BAML: Iran's economy could be twice as big without the Ayatollah's regime and global sanctions

Economists at Bank of America Merrill Lynch (BAML) have published a lengthy report on Wednesday into the Iranian economy, and the effect that the end of the relief from sanctions will have on the country.

They have got a great chart showing just how much potential growth Iran has lost out on since the revolution in in 1979. Under BAML’s “stability and no sanctions alternative” the Iranian economy could be bigger than Saudi Arabia’s, instead of about half the size, as it is now.

Here’s how it could look:

That presumption isn’t based on anything outlandish. It would require Iran’s oil-driven GDP growth since 1989 to be equal to Saudi Arabia’s, its non-oil GDP growth to be equal to the average over the past three decades, and for imports to be stable.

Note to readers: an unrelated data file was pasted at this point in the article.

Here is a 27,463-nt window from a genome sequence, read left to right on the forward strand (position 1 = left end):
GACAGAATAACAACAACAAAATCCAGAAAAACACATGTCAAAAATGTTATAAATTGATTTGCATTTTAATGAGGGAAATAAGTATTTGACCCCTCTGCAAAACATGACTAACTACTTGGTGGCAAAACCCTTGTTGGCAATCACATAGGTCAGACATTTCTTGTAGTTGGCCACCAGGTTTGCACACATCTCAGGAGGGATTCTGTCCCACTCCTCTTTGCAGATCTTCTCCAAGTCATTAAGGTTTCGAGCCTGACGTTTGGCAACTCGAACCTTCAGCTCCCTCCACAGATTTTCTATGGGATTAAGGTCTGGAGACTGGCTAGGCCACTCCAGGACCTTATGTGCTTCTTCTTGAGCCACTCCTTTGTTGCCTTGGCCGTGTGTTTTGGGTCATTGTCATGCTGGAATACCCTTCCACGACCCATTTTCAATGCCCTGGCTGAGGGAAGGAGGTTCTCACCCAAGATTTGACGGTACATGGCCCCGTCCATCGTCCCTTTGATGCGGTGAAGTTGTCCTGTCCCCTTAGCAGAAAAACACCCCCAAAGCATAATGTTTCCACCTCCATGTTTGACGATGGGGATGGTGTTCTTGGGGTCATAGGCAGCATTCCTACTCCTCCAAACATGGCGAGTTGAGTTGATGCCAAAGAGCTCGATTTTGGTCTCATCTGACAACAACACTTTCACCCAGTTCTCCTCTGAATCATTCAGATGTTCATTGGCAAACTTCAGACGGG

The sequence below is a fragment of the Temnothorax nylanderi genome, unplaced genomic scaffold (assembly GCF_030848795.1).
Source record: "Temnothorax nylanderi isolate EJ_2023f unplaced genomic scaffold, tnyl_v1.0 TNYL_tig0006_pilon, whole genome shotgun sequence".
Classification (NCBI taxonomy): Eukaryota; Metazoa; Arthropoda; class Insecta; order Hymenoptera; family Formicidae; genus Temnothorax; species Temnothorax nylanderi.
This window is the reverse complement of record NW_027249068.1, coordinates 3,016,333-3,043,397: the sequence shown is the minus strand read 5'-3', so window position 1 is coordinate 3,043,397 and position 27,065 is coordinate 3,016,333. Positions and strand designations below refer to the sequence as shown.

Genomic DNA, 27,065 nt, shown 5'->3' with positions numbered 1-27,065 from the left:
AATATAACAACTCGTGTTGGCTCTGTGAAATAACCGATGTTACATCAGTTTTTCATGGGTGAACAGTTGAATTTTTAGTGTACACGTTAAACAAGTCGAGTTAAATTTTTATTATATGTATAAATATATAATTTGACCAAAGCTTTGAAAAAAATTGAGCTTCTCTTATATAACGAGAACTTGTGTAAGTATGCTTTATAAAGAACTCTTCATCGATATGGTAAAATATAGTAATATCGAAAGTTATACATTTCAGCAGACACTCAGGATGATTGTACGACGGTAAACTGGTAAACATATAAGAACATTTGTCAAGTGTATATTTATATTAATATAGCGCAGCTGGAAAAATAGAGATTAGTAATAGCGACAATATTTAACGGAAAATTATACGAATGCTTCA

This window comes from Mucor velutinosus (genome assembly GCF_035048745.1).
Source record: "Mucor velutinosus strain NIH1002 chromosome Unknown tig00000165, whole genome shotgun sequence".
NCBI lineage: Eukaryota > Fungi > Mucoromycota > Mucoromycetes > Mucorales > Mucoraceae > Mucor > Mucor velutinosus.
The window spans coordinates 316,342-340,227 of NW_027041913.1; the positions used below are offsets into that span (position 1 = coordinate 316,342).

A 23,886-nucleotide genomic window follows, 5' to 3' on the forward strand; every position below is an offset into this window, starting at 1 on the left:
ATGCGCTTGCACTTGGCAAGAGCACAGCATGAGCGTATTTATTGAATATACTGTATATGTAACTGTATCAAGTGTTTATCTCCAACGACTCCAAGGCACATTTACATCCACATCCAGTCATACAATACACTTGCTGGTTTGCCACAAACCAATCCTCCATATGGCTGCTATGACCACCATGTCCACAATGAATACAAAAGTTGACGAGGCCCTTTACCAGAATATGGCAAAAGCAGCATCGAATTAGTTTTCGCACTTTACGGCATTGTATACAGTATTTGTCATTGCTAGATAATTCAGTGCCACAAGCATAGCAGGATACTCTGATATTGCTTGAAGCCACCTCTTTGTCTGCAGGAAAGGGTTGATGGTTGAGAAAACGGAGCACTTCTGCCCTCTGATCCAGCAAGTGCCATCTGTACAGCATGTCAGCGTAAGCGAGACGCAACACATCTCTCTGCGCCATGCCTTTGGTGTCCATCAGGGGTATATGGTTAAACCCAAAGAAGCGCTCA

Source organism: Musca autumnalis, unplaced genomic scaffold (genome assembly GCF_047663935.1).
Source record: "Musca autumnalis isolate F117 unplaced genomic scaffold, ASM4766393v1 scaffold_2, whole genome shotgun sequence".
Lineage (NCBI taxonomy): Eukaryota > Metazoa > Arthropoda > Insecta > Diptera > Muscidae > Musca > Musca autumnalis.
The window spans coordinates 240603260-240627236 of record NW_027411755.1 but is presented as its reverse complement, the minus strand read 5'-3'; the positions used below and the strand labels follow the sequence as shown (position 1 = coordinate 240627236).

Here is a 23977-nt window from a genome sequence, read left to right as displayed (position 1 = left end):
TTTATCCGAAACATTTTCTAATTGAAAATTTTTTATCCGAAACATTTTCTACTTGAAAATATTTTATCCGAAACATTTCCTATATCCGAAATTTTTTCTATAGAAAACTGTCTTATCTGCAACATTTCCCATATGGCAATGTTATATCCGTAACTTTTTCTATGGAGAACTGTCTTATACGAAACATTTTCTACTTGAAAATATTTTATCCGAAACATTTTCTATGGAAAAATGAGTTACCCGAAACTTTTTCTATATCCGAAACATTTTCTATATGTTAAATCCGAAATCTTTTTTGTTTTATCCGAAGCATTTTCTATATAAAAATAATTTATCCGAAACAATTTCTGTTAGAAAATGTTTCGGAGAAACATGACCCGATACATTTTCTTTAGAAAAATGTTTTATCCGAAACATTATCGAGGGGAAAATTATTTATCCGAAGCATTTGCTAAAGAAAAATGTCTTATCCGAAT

That scenario has passed, but it shows that there’s a huge opportunity for the country’s economy when sanctions are lifted.

Here’s a snippet from the report:

With the injection of cash and higher oil exports, the Deal would not only boost domestic economic activity, but the spill-over effects for its main trade partners could be substantial as sanctions are lifted, in our view. Given the already weak initial economic conditions, stronger oil production and sanctions relief could bring real GDP growth to 6-7% in the short-term.

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